Years ago, I served a customer at Christian Bookstore who was looking for books by Chuck Missler. We do not stock his books. So, he asked if I would special order one his books. “If you would like,” I said.
Now, having special ordered a book by this author in the past, I knew that I could not recommend him to my customer. In this type of situation, the hope is that a customer can be steered toward a better author. In other stores, you might encourage your customer to buy a different product because you know about problems with a particular brand.
I asked the customer if he knew that Missler was writing books about aliens in our Bibles. The customer responded that I must have the wrong Chuck Missler because his other books are, “Right on.”
I pulled up Missler’s website and showed the customer. He remained where he was firmly in denial.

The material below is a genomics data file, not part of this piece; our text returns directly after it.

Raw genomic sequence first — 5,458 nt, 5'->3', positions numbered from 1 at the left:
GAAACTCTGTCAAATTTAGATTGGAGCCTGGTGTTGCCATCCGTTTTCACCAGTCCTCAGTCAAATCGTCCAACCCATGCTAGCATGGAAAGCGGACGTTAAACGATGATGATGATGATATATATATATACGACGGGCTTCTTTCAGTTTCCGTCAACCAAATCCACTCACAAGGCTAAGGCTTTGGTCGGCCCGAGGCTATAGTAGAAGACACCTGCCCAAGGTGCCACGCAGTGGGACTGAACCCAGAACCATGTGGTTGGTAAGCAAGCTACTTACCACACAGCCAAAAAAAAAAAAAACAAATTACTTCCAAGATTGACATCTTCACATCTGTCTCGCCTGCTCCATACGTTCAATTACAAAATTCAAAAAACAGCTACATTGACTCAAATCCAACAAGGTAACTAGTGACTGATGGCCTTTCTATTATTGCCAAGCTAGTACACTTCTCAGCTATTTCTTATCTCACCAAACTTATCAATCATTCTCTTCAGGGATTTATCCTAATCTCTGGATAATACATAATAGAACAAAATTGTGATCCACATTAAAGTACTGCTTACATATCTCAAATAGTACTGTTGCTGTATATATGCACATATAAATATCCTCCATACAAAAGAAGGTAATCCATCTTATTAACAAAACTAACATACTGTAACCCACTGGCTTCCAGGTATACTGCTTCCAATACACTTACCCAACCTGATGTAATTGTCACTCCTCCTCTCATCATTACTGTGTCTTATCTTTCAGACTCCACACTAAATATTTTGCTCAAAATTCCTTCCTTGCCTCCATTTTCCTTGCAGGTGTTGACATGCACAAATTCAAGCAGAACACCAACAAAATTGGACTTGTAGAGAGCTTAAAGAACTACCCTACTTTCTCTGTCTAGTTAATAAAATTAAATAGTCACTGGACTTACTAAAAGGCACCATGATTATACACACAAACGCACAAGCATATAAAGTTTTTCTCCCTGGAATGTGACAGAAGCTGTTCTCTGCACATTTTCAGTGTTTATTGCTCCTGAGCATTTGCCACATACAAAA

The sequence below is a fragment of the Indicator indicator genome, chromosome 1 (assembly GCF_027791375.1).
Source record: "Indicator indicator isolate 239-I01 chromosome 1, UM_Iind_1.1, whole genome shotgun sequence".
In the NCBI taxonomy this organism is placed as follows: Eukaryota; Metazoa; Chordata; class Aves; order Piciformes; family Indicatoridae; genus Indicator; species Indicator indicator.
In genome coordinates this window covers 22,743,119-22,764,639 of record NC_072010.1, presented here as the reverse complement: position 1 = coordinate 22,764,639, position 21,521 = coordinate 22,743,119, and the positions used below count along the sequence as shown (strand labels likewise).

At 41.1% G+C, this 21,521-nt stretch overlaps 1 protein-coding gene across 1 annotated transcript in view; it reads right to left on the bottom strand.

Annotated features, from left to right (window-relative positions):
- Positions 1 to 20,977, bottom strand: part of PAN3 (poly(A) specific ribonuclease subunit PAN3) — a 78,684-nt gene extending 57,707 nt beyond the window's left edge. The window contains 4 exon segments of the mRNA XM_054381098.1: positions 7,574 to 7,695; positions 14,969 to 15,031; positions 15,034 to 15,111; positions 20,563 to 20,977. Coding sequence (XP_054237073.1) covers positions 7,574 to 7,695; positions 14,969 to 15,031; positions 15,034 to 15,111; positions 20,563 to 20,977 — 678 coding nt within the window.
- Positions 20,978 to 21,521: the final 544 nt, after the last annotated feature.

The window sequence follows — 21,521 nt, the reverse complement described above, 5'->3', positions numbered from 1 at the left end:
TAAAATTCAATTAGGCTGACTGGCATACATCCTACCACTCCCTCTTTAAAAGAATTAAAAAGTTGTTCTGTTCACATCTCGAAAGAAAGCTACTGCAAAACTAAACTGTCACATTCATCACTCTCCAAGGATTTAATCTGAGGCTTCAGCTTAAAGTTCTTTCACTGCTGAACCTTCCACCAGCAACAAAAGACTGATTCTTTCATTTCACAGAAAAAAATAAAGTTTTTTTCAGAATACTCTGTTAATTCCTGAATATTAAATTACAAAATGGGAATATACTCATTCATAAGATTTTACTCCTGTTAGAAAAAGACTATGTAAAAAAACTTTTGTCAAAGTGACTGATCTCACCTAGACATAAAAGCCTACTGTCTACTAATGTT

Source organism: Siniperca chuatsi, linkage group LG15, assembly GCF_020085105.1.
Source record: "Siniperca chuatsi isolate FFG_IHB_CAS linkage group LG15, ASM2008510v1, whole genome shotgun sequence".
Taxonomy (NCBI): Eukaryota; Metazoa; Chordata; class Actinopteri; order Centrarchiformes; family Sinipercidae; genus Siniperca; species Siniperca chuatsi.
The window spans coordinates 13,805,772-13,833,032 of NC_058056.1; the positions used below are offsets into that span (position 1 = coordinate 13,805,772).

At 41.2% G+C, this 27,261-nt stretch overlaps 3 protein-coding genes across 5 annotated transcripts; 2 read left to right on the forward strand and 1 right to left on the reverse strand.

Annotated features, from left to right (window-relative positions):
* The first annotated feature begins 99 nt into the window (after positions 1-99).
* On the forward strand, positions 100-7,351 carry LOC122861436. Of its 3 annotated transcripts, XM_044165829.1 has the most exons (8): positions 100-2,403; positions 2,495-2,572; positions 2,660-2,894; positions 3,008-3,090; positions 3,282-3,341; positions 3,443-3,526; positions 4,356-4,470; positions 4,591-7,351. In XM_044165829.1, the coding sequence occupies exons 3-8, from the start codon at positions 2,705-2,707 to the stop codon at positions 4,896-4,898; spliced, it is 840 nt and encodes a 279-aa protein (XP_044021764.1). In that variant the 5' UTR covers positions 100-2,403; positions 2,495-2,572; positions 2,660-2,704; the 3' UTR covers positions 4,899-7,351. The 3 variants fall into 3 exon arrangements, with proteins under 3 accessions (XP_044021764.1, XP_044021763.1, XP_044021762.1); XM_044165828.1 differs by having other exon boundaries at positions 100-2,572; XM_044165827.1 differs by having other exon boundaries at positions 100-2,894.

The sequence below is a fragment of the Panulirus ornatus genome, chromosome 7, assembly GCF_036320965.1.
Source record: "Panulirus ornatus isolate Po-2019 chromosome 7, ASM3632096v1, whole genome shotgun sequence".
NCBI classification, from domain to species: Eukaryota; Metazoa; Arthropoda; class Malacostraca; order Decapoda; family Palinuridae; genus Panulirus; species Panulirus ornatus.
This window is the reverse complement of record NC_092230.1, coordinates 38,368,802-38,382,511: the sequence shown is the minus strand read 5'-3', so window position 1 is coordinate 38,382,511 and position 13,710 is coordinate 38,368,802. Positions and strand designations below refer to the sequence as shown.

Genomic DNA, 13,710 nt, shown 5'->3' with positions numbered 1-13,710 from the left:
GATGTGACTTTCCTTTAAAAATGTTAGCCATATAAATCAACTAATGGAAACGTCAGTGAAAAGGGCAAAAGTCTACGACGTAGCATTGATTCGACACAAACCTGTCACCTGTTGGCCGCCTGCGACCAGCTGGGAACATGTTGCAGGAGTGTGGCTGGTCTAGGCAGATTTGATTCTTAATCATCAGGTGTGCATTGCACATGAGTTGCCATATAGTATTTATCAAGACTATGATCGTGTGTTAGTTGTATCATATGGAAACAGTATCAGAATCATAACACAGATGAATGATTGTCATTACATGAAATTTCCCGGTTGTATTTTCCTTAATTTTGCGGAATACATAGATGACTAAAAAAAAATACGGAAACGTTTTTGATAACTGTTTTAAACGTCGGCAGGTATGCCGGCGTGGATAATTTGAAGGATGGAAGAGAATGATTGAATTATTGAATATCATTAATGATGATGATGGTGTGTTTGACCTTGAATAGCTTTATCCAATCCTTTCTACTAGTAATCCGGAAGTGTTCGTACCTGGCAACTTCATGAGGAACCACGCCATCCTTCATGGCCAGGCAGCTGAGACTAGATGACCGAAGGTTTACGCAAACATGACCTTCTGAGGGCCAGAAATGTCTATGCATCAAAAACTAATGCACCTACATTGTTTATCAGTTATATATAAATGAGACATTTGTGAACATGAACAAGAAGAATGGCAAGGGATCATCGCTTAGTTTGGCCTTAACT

The customer placed his special order and later came back to buy his book. The logic behind his decision to go ahead and buy Missler’s book was that “he is a very popular Christian author.”
The customer for whom I had first special ordered a Missler book also dismissed his wackier ideas because he is a popular author whom she had heard recommended on the radio.
So, popularity and media recommendations are assurances of Christian orthodoxy.
Anyway, we sold them their books.
*This post was originally published on my other blog about seven years ago. I have re-posted it because Joel Anderson mentioned it in his blog resurrecting orthodoxy.